The government had confirmed it is very happy with the NCEA results from its beloved charter schools. This follows concerns being raised about the different methodology being used to calculate pass rates in the privately run but publicly funded cash cows.
Undersecretary of Hekia Parata (pictured) has taken time out from his own exams to say how delighted he was with the results.
“100% of charter school students passed their NCEA exams,” said a delighted David Seymour outside a Wendy’s he’d just been taken to by his mum, “and I’m not afraid to tell all those naysayers and woolly wowsers that they’re all egg-burgers for thinking charter schools would be a failure.”
Mr. Seymour said the seven charter school students who ended up sitting NCEA exams did very, very well with 100% of the students who passed the exams being counted towards the 100% pass rate.
Her Grand Highness Hekia Parata said she had no problem with charter schools not counting students who left or failed in their data because they were “losers” who would actually end up being counted in local public school data because, “that also makes the charter schools look good.”
John Key was reported as saying, “meh… I’m off the clock.”
Well, friends, today was PISA day. The day when all media outlets around the world breathlessly pronounce their education system is either “plummeting” down the tables, or, through some miraculous miracle, soaring to new educational heights.
Three years ago I ranted about this nonsensical test, run by the OECD, which tests hundreds of thousands of 15 year olds around the world on reading, maths and science. I’m listening to Garbage on the Spotify at the moment and that is an incredibly apt word.
Despite what the OECD and various governing governments say, PISA does absolutely nothing for teaching and learning around the world. It has been hijacked by the media in order to either hammer the education system of whichever country they are reporting from OR it has been hijacked by those wealthy billionaires who love to take over public education systems to make billions more via a range of government subsidies their charter school model siphoning from the public purse. “I don’t pay tax and I want to take your tax to make more income, which I won’t pay tax on.”
Either way, the OECD spends millions per year allowing countries like China to enter various cities (Hong Kong, Shanghai, & Macau) into the competition because China knows that those wealthy areas are likely to do very, very well. Presumably the authorities there are proactive in preparing the students of those cities for the tests. This happens in many jurisdictions around the world where high-stakes standardised testing rules the waves.
If you want to see the results for yourself you can do what I did and check out the Wikipedia page* on which some nice person has put all the results into nice tables so you can make your own comparisons. If you want gallons more statistical juice, then scroll to the bottom of the page for all the references to previous PISA results. It really can be an exciting evening trawling through tables of data to make a couple of points on an angry blog post.
Comparing the 2000 results to 2015 is like comparing apples with something that is the complete opposite of apples – sausages perhaps… or gardening gloves. In 2002 there were only 32 countries taking part. All the OECD members and 4 “partner” countries. In 2015 72 countries took part. New Zealand came 4th in Maths, 7th in Science and 3rd in Reading. Now we sit 22nd in Maths, 13th in Science, and 12th in Reading.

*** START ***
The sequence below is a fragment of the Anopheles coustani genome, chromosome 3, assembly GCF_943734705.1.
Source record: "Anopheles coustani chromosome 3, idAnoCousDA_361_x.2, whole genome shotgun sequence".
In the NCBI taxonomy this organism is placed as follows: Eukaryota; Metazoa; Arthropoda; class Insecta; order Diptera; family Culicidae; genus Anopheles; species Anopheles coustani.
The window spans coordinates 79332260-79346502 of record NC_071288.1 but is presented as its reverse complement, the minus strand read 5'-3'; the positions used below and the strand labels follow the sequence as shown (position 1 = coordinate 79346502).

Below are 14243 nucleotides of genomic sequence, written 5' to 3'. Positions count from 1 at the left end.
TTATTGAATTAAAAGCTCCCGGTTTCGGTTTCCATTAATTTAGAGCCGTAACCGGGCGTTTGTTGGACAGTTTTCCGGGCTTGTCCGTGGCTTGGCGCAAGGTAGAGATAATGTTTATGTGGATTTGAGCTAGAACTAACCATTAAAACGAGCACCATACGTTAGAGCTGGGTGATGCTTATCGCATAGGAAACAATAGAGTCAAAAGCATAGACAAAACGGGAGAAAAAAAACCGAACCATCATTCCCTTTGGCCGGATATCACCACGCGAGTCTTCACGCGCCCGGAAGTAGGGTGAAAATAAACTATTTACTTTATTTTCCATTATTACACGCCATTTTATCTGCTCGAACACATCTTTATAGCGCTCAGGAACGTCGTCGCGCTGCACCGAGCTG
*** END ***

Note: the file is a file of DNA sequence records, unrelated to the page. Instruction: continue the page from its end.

If you want to compare apples with apples by taking out all of the countries who’ve muscled in on the PISA party the figures are a bit different. in 2015 New Zealand sit 7th in Science, 16th in Maths and 9th in Reading.
To quote our retiring king John Key, at the end of the day, PISA doesn’t test anything important. All it tests is a student’s ability to score a certain number of marks on one exam on one day in 2015.
Exams are rubbish for testing all those important things like collaboration, problem solving, trial and error and innovation – all those important things that all employers are looking for. Don’t take my word for it, The Economist surveyed employers. Here are the results:
Sure Literacy and Numeracy are on the list, but way down the bottom and Science doesn’t even get a mention. All those wonderful key competencies our New Zealand Curriculum published back in 2007 are way up there at the top. And their ain’t no way yous are gonna test for that. **
Remember: millions of dollars are spent on PISA to make governments feel good about themselves, not to improve educational outcomes for our learners, no matter what the politicians or our beloved media owners.
I’ll leave the final quote to Radio New Zealand who disappointed me with their headline this morning. “NZ Scores Drop but Rankings Rise in International Test” it said. Later on in the article, however, the article admitted:
The falls were small – three to five points in scores of 495 to 513 points – and were not regarded as statistically significant.
Why didn’t they lead with the statistically significant stuff? Because that doesn’t make a good headline. Falling education numbers is the headline. We are falling!! Arrrghghghgh!!!! That’s the same kind of fervor Patrick Gower works up every time Winston Peters rises one percentage point in a survey with a margin of error of 3.5%. It’s utter bollocks.
Just like PISA.
* I am aware how lame it is to reference Wikipedia in a blog post about education, but the PISA reports are hundreds of pages long and I want to remain angry rather than being bored to death by tables and tables and tables and tables of data and statistical methodology. Even writing that sentence killed me a little inside.
** That sentence has terrible grammar on purpose. Deals with it.
Last night this tweet appeared in my feed…
So, of course, I replied…
And I replied to that one as well…
…because we all know what’s going to happen. Either we will go up or go down depending on who else goes up or down and where we are on the table. Certain countries will remain at the top because of top-loading their students for the testing season (except Finland, who will remain high despite their total rejection of the reformy types leading the educational charge across Western civilisation).